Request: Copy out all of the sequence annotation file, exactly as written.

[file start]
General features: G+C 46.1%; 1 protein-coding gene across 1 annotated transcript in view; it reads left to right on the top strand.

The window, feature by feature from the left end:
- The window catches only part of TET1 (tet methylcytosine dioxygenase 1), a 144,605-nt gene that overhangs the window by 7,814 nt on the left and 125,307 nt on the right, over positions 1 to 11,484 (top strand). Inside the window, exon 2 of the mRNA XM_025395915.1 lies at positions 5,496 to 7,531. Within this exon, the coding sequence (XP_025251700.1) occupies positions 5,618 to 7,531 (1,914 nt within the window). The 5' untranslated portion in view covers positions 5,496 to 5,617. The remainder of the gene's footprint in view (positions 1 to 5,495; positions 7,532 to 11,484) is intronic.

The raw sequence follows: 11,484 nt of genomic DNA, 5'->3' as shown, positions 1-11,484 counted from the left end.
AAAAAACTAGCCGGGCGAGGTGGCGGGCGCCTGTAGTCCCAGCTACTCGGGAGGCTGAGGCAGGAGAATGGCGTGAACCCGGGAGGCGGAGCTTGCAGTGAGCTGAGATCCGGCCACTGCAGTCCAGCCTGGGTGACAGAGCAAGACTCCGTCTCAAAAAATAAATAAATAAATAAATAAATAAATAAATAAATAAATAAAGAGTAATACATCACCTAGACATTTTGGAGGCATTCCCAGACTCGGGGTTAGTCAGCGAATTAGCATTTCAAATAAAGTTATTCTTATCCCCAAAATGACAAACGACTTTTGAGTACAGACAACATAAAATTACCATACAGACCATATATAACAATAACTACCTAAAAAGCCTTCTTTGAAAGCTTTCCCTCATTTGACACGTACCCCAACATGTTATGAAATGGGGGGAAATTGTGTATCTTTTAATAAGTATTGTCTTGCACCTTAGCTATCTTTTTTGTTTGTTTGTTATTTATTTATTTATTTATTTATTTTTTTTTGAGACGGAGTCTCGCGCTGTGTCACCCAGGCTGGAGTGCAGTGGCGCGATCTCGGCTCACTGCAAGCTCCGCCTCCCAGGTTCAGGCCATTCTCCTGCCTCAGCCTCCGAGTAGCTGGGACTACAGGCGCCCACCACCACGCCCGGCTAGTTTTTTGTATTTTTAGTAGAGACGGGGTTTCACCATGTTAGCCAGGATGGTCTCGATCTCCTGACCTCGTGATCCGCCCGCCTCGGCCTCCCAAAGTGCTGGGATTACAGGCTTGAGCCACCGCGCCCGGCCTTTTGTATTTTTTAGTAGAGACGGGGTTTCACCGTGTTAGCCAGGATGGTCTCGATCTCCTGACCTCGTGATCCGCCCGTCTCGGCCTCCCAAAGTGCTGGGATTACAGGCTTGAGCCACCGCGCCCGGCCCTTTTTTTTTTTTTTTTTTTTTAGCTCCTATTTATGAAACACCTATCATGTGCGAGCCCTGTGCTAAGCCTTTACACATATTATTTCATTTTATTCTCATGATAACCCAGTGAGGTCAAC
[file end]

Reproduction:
General features: G+C 46.1%; 1 protein-coding gene across 1 annotated transcript in view; it reads left to right on the top strand.

The window, feature by feature from the left end:
- The window catches only part of TET1 (tet methylcytosine dioxygenase 1), a 144,605-nt gene that overhangs the window by 7,814 nt on the left and 125,307 nt on the right, over positions 1 to 11,484 (top strand). Inside the window, exon 2 of the mRNA XM_025395915.1 lies at positions 5,496 to 7,531. Within this exon, the coding sequence (XP_025251700.1) occupies positions 5,618 to 7,531 (1,914 nt within the window). The 5' untranslated portion in view covers positions 5,496 to 5,617. The remainder of the gene's footprint in view (positions 1 to 5,495; positions 7,532 to 11,484) is intronic.

The raw sequence follows: 11,484 nt of genomic DNA, 5'->3' as shown, positions 1-11,484 counted from the left end.
AAAAAACTAGCCGGGCGAGGTGGCGGGCGCCTGTAGTCCCAGCTACTCGGGAGGCTGAGGCAGGAGAATGGCGTGAACCCGGGAGGCGGAGCTTGCAGTGAGCTGAGATCCGGCCACTGCAGTCCAGCCTGGGTGACAGAGCAAGACTCCGTCTCAAAAAATAAATAAATAAATAAATAAATAAATAAATAAATAAATAAAGAGTAATACATCACCTAGACATTTTGGAGGCATTCCCAGACTCGGGGTTAGTCAGCGAATTAGCATTTCAAATAAAGTTATTCTTATCCCCAAAATGACAAACGACTTTTGAGTACAGACAACATAAAATTACCATACAGACCATATATAACAATAACTACCTAAAAAGCCTTCTTTGAAAGCTTTCCCTCATTTGACACGTACCCCAACATGTTATGAAATGGGGGGAAATTGTGTATCTTTTAATAAGTATTGTCTTGCACCTTAGCTATCTTTTTTGTTTGTTTGTTATTTATTTATTTATTTATTTATTTTTTTTTGAGACGGAGTCTCGCGCTGTGTCACCCAGGCTGGAGTGCAGTGGCGCGATCTCGGCTCACTGCAAGCTCCGCCTCCCAGGTTCAGGCCATTCTCCTGCCTCAGCCTCCGAGTAGCTGGGACTACAGGCGCCCACCACCACGCCCGGCTAGTTTTTTGTATTTTTAGTAGAGACGGGGTTTCACCATGTTAGCCAGGATGGTCTCGATCTCCTGACCTCGTGATCCGCCCGCCTCGGCCTCCCAAAGTGCTGGGATTACAGGCTTGAGCCACCGCGCCCGGCCTTTTGTATTTTTTAGTAGAGACGGGGTTTCACCGTGTTAGCCAGGATGGTCTCGATCTCCTGACCTCGTGATCCGCCCGTCTCGGCCTCCCAAAGTGCTGGGATTACAGGCTTGAGCCACCGCGCCCGGCCCTTTTTTTTTTTTTTTTTTTTTAGCTCCTATTTATGAAACACCTATCATGTGCGAGCCCTGTGCTAAGCCTTTACACATATTATTTCATTTTATTCTCATGATAACCCAGTGAGGTCAAC